So there it is.  Not much of a conclusion really, is it?  Guess what?  I'm very happy to have chosen the Linn, but that's not a slight at the Naim which I fully respect for what it does and what it achieves.  Put the Naim in a Naim system and you get exactly what you might expect, just more of it, to a finer level of detail and with that extra bit of passion.  I suspect that Richard will also choose the Naim.  He's leaving it playing during the week, so maybe a bit more time on the NDS will change it further.
But I'm left with a bit of a nagging doubt, and we discuss it a number of times over the weekend at Scalford.  Is the NDS worth the asking price over and above the NDX?  On the basis of this session, upgrading the NDX / XPS2 to NDX / 555PS DR delivered a bigger step.  Yes the NDS is better than the NDX, but it hasn't delivered as much as the power supply change.  Seems counter intuitive really doesn't it?  Surely a different DAC, analogue output stage and improved physical isolation makes a bigger change than a better, beefier, tighter power supply change?  Not on this showing it doesn't.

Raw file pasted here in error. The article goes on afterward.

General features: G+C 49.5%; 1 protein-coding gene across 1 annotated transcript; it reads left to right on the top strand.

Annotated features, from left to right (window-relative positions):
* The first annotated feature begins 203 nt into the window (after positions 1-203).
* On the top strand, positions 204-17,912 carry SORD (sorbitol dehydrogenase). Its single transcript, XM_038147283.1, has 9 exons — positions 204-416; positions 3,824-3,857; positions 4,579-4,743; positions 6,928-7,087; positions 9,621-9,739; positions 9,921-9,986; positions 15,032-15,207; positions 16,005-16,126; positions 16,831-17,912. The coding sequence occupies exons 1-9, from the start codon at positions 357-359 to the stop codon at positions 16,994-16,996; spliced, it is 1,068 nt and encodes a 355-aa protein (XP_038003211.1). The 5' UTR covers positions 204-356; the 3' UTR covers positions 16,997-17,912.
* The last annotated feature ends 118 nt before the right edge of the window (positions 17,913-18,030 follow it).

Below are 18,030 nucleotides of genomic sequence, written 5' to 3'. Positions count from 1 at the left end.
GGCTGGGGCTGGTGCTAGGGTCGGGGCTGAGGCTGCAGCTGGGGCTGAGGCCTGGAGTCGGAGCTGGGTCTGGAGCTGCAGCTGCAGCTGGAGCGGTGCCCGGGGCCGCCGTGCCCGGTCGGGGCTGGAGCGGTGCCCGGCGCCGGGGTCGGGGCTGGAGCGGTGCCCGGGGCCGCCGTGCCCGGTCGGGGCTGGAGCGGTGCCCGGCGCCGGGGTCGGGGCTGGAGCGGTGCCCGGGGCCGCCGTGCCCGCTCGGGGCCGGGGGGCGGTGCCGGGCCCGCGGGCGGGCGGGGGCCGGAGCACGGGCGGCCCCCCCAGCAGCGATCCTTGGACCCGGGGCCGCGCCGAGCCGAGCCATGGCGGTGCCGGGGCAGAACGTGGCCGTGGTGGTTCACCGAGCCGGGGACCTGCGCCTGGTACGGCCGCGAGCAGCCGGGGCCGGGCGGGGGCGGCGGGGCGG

Lets see what the week's extra burn-in brings.  For this test I come away happy with the KDS/1, Richard comes away wondering about that 10 year old Porsche Boxster...
There's a follow up posting to this story, 3 weeks later here.

No comments:

Post a Comment